Southern Minnesota Assault Lawyers

person in handcuffs

Criminal Defense Representation

With office locations in Northfield, Kenyon and Wanamingo, our law firm provides criminal defense representation to good people who find themselves on the wrong side of the law.

Minnesota law defines assault in two ways. The first way is when you try to cause fear in someone. They must believe that you are going to cause them bodily harm. The other type of assault is when you actually cause harm to another person, intentionally.  The second is actually a battery but Minnesota has codified this type of conduct into the assault statutes.

Degrees of Assault in Minnesota

Minnesota law divides assault into several degrees, each with their own consequences.

A fifth-degree assault is one of the most common types of assault charges. To be considered a fifth-degree assault, you put enough fear into someone that they truly thought that you were going to hurt them. You might also be arrested for a fifth-degree assault if you actually did harm them!

To be considered a fourth-degree assault, you would have had to threaten or harm a public servant during the performance of his/her duties. This includes school officials, as well as cops, firemen, and other public officials.

A third-degree assault means that you have caused substantial bodily harm to your victim. Broken bones and disabilities (even temporary ones) will make your conduct a third-degree assault. A repeat pattern of assault on a minor child, can also lead such a charge.

If you are looking at a second-degree assault, you are looking at some serious charges. In order to make your assault a second-degree, you must use a dangerous weapon. This doesn’t just mean guns. Knives, wood, and even cars could make your alleged assault rise to the level of a second-degree charge.

If you are charged with a first-degree assault, you are looking at the worst type. To be considered a first-degree assault, you must have caused great bodily harm. This means that if you didn’t kill someone, you were close to it. Any assault using or attempting to use deadly force against a police officer, judge, prosecutor, or correctional employee will lead to a first-degree assault charge.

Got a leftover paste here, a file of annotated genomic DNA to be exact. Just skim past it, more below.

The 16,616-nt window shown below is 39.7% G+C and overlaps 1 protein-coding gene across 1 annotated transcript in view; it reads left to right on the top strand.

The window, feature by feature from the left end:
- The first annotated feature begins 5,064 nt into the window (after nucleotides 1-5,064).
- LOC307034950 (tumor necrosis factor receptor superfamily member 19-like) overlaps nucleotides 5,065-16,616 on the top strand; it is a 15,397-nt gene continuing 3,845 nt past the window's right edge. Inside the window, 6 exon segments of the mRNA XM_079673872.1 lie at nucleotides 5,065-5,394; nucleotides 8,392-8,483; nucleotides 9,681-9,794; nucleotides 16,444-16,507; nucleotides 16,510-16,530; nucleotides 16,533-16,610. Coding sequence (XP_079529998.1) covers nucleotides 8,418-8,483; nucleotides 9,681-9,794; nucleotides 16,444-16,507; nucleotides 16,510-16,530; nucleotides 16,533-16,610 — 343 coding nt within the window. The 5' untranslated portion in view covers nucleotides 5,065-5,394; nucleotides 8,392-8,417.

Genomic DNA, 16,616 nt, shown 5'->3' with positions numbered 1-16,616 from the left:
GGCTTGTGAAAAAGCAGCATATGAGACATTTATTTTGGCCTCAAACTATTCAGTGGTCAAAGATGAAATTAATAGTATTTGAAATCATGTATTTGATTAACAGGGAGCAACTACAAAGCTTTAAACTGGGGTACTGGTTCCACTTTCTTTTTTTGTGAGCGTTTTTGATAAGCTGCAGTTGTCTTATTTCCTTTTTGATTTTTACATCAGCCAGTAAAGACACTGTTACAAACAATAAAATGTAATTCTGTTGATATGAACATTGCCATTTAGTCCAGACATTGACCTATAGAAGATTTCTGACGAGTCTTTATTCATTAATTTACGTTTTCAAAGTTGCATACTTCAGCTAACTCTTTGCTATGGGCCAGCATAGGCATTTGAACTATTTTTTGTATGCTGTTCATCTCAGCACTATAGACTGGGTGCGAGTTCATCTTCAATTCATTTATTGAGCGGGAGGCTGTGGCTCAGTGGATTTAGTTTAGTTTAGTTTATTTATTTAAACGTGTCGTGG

Consequences of Assault in Minnesota

Each degree of assault has consequences. As the degrees increase, the punishment becomes harsher.

A fifth-degree assault is usually considered a misdemeanor, though you may be looking at a gross misdemeanor charge or even a felony charge if you go after the same person again!

With a fifth-degree conviction, you are looking at spending up to ninety days in jail, along with paying fines up to a thousand bucks.

A fourth-degree assault is a gross misdemeanor, meaning that you could spend up to a year behind bars (i.e. jail not prison). Your fine could reach up to three thousand bucks.

A third-degree assault is a felony. You could be looking at spending the next five years in prison and paying fines up to ten thousand bucks.

A second-degree assault is also a felony. This means that you are looking at up to twenty years in prison, with fines up to ten thousand bucks.

With a first-degree assault, you could spend the next twenty years of your life in prison. You are also looking at fines that could go up to thirty thousand bucks.

If you are facing assault charges (of any degree), you need to hire an experienced lawyer right away! He or she will talk to you about your case and your options so that you can decide the best way to help you through this difficult time.

If your lawyer is unable to help you win your case, he or she will fight hard to get you a lesser charge. A fifth-degree assault conviction is a lot easier to handle than a third-degree one! It could be the difference between several years and several months in confinement.

Don’t hesitate to contact us for all of your legal needs. We will fight for you so that one mistake doesn’t have to ruin the rest of your life.